On september the 29th the designers and theorists Julian Bleecker (Nokia, Near Future Laboratory), Alexandra Deschamps-Sonsino (Really Interesting Group), and Anab Jain (Superflux) will discuss current speculative design. The focus of their practices lies on the what used to be called – or is still called – "The Internet of Things" and the rise of 3D-printing. It is about the idea of what happens when objects are networked and can communicate, and what changes we can envision in case dirt cheap 3D-printing takes the place of buying ready made, mass-produced objects.
Though V2_ has always looked to the future and has speculated much on what will happen in future technological times, the "The Internet of Things" – an idea which has been around ever since someone thought about hooking up the fridge to the internet – nor 3D printing have ever occupied at center stage at V2_.
But there is a close connection – a very close connection – between the DIY-approach of Julian Bleecker and the way in which the V2_ lab develops some projects. Julian Bleecker loves making things, and promotes that love – and so does V2_. Just look for instance at these V2_workshops: DIY networks, DIY Ambient Intelligence, the Workshop Wearable Technology, or this cutout circuit board design.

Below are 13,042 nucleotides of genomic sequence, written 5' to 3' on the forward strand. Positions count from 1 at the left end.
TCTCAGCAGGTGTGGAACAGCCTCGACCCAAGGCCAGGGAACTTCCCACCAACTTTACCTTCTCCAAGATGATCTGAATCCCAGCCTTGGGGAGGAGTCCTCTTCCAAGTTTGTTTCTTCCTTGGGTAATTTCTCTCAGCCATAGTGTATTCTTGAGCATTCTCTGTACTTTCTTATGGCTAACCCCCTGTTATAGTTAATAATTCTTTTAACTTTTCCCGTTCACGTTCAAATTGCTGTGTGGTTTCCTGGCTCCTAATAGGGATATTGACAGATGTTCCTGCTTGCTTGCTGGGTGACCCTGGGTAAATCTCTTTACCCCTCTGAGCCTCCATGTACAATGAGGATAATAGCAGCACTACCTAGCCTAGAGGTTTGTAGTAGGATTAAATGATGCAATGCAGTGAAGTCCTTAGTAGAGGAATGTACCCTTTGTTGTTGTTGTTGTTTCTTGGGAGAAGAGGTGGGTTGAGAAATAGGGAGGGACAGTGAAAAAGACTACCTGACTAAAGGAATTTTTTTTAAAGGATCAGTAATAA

And, though "The Internet of Things" might never have played a central role at V2_ there are many projects in which objects are furnished with communication technology, and networked to communicate. The first project which comes to mind is Thecla Schiphorst's Soft(n) – which basically consists of cushions which communicate. Another take on communicating objects is Mobile Feelings by Christa Sommerer and Laurent Mignonneau – though that work is more about the boundaries between object and virtual – an issue explored by many more projects presented at V2_.
The lack of clearly related projects in the V2_archive is just one reason more to be excited about an exploration of speculative design – there might be something new to invent – a new thing, or a new behavior. Maybe to get context for this night we should not search the V2_archive for leads, but rather look at the present – and go further back, even to an updated 19th Century – and read Lars Spuybroek's new book The Sympathy of Things, Ruskin and the Ecology of Design.